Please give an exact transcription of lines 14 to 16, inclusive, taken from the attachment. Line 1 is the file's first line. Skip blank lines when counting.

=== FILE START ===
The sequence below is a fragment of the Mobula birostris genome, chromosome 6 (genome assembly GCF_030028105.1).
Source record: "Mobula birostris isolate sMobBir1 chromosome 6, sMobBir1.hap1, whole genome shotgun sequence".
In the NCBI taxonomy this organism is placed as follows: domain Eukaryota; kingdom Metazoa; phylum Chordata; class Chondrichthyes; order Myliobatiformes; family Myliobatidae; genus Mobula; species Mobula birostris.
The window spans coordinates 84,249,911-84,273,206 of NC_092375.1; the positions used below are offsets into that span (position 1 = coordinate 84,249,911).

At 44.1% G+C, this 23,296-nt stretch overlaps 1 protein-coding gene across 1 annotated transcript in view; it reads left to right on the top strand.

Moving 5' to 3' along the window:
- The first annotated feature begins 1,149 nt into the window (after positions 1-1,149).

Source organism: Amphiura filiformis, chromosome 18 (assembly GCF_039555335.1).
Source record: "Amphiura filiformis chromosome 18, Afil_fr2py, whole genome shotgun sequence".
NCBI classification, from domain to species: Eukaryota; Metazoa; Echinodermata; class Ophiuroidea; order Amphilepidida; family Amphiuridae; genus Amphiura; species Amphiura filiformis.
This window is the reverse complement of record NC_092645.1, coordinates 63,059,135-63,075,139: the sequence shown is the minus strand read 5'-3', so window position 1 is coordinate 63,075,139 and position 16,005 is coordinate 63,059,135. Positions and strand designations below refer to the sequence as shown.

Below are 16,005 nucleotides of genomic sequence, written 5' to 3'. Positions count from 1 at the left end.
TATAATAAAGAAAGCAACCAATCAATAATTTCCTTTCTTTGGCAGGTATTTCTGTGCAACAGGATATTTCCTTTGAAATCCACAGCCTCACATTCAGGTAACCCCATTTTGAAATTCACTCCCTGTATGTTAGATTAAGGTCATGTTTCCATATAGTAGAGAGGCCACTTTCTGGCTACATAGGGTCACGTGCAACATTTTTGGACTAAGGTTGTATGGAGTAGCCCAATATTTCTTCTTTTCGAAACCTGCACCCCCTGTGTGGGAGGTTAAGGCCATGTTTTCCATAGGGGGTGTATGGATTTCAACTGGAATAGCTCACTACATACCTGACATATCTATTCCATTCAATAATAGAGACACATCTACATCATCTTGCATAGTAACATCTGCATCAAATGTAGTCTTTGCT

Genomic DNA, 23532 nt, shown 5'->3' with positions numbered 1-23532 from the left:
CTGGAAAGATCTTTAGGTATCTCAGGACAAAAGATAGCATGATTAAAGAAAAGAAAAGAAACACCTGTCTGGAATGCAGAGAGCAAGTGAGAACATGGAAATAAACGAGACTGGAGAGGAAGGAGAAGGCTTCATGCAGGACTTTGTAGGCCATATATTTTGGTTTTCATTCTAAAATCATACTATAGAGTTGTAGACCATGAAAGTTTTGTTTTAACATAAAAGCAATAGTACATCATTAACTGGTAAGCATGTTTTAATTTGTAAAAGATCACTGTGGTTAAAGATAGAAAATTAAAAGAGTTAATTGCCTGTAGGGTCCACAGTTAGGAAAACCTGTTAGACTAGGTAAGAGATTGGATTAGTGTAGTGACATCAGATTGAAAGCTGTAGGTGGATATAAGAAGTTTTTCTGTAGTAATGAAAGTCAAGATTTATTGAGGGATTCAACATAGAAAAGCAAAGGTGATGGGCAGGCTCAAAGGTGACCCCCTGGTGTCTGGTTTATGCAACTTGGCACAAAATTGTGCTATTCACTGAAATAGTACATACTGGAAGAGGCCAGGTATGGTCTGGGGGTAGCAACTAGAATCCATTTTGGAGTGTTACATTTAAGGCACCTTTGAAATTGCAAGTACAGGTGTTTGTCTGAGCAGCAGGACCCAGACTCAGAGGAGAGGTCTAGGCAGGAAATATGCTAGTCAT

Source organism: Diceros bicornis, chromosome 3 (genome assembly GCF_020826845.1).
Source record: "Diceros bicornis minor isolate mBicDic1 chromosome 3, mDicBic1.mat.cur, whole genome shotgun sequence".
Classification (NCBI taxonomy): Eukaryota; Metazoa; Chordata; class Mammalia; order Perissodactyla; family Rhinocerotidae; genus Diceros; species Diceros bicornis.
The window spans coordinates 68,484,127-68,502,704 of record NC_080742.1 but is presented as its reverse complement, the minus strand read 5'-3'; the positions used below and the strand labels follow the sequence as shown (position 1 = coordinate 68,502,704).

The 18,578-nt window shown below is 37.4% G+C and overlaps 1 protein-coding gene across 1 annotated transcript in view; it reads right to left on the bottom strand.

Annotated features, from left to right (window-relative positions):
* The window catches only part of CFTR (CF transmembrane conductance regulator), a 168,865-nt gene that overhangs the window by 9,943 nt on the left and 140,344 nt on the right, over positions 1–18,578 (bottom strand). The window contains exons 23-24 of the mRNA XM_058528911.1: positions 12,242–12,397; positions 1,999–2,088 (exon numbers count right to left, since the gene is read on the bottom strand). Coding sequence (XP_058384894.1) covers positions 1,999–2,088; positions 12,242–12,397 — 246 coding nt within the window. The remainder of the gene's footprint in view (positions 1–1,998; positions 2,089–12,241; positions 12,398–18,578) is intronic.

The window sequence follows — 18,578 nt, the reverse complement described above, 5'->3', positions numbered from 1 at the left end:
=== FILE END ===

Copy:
Genomic DNA, 23532 nt, shown 5'->3' with positions numbered 1-23532 from the left:
CTGGAAAGATCTTTAGGTATCTCAGGACAAAAGATAGCATGATTAAAGAAAAGAAAAGAAACACCTGTCTGGAATGCAGAGAGCAAGTGAGAACATGGAAATAAACGAGACTGGAGAGGAAGGAGAAGGCTTCATGCAGGACTTTGTAGGCCATATATTTTGGTTTTCATTCTAAAATCATACTATAGAGTTGTAGACCATGAAAGTTTTGTTTTAACATAAAAGCAATAGTACATCATTAACTGGTAAGCATGTTTTAATTTGTAAAAGATCACTGTGGTTAAAGATAGAAAATTAAAAGAGTTAATTGCCTGTAGGGTCCACAGTTAGGAAAACCTGTTAGACTAGGTAAGAGATTGGATTAGTGTAGTGACATCAGATTGAAAGCTGTAGGTGGATATAAGAAGTTTTTCTGTAGTAATGAAAGTCAAGATTTATTGAGGGATTCAACATAGAAAAGCAAAGGTGATGGGCAGGCTCAAAGGTGACCCCCTGGTGTCTGGTTTATGCAACTTGGCACAAAATTGTGCTATTCACTGAAATAGTACATACTGGAAGAGGCCAGGTATGGTCTGGGGGTAGCAACTAGAATCCATTTTGGAGTGTTACATTTAAGGCACCTTTGAAATTGCAAGTACAGGTGTTTGTCTGAGCAGCAGGACCCAGACTCAGAGGAGAGGTCTAGGCAGGAAATATGCTAGTCAT

Source organism: Diceros bicornis, chromosome 3 (genome assembly GCF_020826845.1).